The EU can make a difference on things we all care about, but not if small-Europe voices win the argument, writes Stephane Arditi .
Stephane Arditi is coordinator for the European Environment Bureau’s Coolproducts campaign.
It used to be a favourite trick of the British media – ask a wild question at the Commission midday, get a hot denial, then take home your prize: “EU denies ban on bendy bananas” or some such “denial” headline. This produced more heat than light; it helped sell newspapers and entrench an angry view of Brussels.
In today’s climate, Eurosceptic voices are alive and well. The Commission’s Euromyths blog is a contemporary roll call of willfully far-fetched EU coverage, like a kind of demented Buzzfeed for EU affairs. Stories like “Bavarian farmer puts diapers on his animals to get around EU ban on fertilisers” would make amusing coffee break stories, if they weren’t so damaging to public opinion. This spring is set to be a hot period for all the wrong reasons.
Step up Europe’s hard-working Ecodesign Directive, already no stranger to the Euromyths hall-of-fame. It has a lot going for it. These are rules that industry, consumers, member states and we green NGOs all agree are needed. They steer consumers away from over-powered, noisy, often poor quality imports, towards alternatives that do the same thing, at no extra cost, but for less energy. But because they come from Brussels and have a whiff of micro-management, they can get a bad name. Long-agreed measures to phase out inefficient vacuum cleaners was spun into “vacuumgate” in the UK.
The German zeitgeist still wrestles with the lightbulb ban, even as efficient bulbs make its decarbonisation mission easier; and more recently Italians could be heard choking on their toast as they read about EU plans to ban all double toasters, a classic Euromyth. This spring, the Commission may tighten up on wasteful taps and showers. While luxury hotels already use efficient, bubbly tap and shower technology, the rest of us will no doubt have to live with sensationalist “Who wants a bureaucrat in their bathroom” headlines that will slow the uptake of good technology.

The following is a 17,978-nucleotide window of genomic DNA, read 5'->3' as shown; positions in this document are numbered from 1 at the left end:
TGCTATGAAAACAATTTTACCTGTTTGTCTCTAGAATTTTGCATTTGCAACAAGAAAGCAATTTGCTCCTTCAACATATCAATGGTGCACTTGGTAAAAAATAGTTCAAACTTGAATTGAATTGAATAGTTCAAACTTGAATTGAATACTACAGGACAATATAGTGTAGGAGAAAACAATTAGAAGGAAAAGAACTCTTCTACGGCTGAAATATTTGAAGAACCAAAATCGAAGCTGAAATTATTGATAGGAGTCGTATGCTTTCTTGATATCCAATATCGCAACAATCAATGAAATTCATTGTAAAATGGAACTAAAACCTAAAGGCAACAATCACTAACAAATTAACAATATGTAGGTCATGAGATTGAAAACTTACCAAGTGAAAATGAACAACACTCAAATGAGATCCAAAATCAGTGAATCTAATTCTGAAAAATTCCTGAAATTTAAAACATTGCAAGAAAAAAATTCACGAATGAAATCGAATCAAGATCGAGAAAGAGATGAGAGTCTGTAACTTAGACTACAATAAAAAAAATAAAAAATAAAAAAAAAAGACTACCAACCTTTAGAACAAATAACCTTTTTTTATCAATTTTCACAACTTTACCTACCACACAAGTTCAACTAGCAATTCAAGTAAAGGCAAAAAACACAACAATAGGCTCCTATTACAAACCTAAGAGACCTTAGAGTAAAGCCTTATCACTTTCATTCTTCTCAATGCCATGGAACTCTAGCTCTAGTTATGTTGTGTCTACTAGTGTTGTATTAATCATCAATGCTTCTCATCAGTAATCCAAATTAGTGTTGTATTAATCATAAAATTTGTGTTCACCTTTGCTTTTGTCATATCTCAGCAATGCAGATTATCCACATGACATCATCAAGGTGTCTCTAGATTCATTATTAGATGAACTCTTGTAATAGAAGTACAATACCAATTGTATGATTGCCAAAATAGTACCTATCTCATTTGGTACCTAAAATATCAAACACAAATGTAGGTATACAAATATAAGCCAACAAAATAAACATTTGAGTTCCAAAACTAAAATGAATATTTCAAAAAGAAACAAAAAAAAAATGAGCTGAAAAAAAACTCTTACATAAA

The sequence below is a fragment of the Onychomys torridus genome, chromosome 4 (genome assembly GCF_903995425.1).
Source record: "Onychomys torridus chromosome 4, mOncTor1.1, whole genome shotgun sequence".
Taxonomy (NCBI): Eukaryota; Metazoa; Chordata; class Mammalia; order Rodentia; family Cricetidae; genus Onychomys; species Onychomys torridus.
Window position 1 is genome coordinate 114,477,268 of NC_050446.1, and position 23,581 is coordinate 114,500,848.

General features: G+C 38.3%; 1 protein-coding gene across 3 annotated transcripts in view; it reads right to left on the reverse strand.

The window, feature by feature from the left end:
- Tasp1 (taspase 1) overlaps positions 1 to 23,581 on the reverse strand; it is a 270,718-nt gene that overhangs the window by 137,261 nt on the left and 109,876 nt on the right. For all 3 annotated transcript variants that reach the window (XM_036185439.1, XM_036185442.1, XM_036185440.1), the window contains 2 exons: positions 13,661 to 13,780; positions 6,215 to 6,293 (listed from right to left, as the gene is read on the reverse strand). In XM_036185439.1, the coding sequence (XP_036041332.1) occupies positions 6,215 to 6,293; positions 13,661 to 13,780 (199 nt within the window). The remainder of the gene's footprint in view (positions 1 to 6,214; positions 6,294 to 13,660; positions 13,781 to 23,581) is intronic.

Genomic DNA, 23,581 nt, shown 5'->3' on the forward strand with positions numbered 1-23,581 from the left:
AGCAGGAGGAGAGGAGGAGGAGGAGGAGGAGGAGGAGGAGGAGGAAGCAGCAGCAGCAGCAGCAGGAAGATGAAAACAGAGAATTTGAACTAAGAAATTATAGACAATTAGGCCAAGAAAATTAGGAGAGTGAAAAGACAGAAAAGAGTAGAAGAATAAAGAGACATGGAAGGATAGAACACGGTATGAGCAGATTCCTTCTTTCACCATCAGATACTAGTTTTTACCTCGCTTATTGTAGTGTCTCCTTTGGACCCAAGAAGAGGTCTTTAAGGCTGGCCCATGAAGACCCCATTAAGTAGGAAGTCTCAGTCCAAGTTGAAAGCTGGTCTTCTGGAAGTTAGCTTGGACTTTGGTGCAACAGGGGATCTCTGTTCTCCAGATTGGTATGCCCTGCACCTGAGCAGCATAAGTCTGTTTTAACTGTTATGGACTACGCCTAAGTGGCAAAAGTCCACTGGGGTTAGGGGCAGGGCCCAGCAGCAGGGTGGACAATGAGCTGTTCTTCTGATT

Some voices will lose no time in questioning why Brussels would ever go “small on the small” in this way. But how many EU laws seem ludicrously small when you are staring at them with a magnifying glass? Regulating a toaster may seem odd, but Europe’s army of toasters is hundreds of millions strong. On this scale, the EU scale, rolling together all product groups, Ecodesign and its sister Energy Labelling Directive is already on track to cut Europe’s energy bill by €79 billion every year from 2020, or more than €200 per home. That’s not small.
If the business argument is more your thing, consider whether industry would prefer one EU law or 28 national ones? Ecodesign is a de facto trade barrier for as long as overseas products remain poor quality, supporting European business and innovation to the tune of €54 billion in extra revenue without being protectionist. No wonder the last Commission and energy ministers came out fighting against populist anti-Ecodesign headlines following the last european elections.
The question is, will the new Commission, Parliament and Council make the case with more vigour? In searching for reasons to believe in Europe, a €200 annual energy bill cut for every home is quite a Christmas present. If the EU is serious about energy security, climate change and a host of other issues, these two directives are worth trumpeting. In practice, that means a vibrant Ecodesign work plan for 2015-17, new energy labelling requirements, a lick of blue paint for the guiding framework directives and challenging the impoverished narrative set out by a very partisan bendy banana brigade in the media. We trust that pro-Europeans will set aside the crank criticism and media hype, champion the unsung benefits and get on with putting these winning directives to work.